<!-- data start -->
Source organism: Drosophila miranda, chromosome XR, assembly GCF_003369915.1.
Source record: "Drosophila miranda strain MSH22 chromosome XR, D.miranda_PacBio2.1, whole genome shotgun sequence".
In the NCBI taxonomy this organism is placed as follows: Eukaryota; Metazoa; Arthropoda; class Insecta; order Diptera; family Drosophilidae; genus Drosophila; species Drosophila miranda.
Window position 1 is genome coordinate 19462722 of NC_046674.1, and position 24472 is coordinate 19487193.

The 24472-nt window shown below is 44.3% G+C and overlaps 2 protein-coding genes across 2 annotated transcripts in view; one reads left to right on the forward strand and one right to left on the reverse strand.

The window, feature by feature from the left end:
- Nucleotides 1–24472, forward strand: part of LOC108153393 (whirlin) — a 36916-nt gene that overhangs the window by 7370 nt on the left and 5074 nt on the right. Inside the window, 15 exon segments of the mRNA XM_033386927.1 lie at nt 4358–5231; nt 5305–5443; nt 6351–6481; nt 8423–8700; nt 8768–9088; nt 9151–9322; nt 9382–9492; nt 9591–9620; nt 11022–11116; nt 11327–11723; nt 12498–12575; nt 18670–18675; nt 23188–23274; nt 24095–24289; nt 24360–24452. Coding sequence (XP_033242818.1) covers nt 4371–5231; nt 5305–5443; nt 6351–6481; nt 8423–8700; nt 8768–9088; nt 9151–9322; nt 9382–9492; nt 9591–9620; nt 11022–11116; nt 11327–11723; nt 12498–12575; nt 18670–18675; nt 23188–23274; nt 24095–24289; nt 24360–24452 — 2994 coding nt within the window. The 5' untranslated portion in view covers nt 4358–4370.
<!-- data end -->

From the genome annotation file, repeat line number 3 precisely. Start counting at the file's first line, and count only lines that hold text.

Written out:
In the NCBI taxonomy this organism is placed as follows: Eukaryota; Metazoa; Arthropoda; class Insecta; order Diptera; family Drosophilidae; genus Drosophila; species Drosophila miranda.